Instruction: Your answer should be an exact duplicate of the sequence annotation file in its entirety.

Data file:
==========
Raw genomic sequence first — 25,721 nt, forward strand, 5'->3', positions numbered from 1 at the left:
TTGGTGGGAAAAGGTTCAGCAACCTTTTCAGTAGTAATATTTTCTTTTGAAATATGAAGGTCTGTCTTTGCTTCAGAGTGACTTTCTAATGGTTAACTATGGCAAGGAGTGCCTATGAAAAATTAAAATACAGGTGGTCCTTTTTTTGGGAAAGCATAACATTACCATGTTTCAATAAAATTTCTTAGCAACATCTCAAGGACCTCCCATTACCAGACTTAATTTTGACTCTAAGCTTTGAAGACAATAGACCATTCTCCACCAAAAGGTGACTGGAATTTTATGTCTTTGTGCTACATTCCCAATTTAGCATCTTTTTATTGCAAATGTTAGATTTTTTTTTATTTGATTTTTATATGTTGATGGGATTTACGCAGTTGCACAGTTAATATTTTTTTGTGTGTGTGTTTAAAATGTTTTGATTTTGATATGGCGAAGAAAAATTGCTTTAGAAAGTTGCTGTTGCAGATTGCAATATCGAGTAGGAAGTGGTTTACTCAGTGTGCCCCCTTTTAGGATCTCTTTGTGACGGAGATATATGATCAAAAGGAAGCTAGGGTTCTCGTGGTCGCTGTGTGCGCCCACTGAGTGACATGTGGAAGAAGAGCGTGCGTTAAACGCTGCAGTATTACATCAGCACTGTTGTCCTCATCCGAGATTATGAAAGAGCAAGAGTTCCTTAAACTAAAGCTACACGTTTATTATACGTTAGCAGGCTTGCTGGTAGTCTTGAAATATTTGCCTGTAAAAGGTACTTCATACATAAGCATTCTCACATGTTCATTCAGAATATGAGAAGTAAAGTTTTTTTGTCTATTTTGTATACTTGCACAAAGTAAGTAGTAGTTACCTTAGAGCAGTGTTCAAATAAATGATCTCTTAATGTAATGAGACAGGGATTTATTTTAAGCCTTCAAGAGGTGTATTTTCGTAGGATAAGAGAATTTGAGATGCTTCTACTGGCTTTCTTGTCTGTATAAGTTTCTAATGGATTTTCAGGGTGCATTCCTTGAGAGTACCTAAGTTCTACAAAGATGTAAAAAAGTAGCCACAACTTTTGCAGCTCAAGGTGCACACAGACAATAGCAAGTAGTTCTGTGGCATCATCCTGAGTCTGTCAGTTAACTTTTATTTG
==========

Raw genomic sequence first — 25,721 nt, forward strand, 5'->3', positions numbered from 1 at the left:
TTGGTGGGAAAAGGTTCAGCAACCTTTTCAGTAGTAATATTTTCTTTTGAAATATGAAGGTCTGTCTTTGCTTCAGAGTGACTTTCTAATGGTTAACTATGGCAAGGAGTGCCTATGAAAAATTAAAATACAGGTGGTCCTTTTTTTGGGAAAGCATAACATTACCATGTTTCAATAAAATTTCTTAGCAACATCTCAAGGACCTCCCATTACCAGACTTAATTTTGACTCTAAGCTTTGAAGACAATAGACCATTCTCCACCAAAAGGTGACTGGAATTTTATGTCTTTGTGCTACATTCCCAATTTAGCATCTTTTTATTGCAAATGTTAGATTTTTTTTTATTTGATTTTTATATGTTGATGGGATTTACGCAGTTGCACAGTTAATATTTTTTTGTGTGTGTGTTTAAAATGTTTTGATTTTGATATGGCGAAGAAAAATTGCTTTAGAAAGTTGCTGTTGCAGATTGCAATATCGAGTAGGAAGTGGTTTACTCAGTGTGCCCCCTTTTAGGATCTCTTTGTGACGGAGATATATGATCAAAAGGAAGCTAGGGTTCTCGTGGTCGCTGTGTGCGCCCACTGAGTGACATGTGGAAGAAGAGCGTGCGTTAAACGCTGCAGTATTACATCAGCACTGTTGTCCTCATCCGAGATTATGAAAGAGCAAGAGTTCCTTAAACTAAAGCTACACGTTTATTATACGTTAGCAGGCTTGCTGGTAGTCTTGAAATATTTGCCTGTAAAAGGTACTTCATACATAAGCATTCTCACATGTTCATTCAGAATATGAGAAGTAAAGTTTTTTTGTCTATTTTGTATACTTGCACAAAGTAAGTAGTAGTTACCTTAGAGCAGTGTTCAAATAAATGATCTCTTAATGTAATGAGACAGGGATTTATTTTAAGCCTTCAAGAGGTGTATTTTCGTAGGATAAGAGAATTTGAGATGCTTCTACTGGCTTTCTTGTCTGTATAAGTTTCTAATGGATTTTCAGGGTGCATTCCTTGAGAGTACCTAAGTTCTACAAAGATGTAAAAAAGTAGCCACAACTTTTGCAGCTCAAGGTGCACACAGACAATAGCAAGTAGTTCTGTGGCATCATCCTGAGTCTGTCAGTTAACTTTTATTTG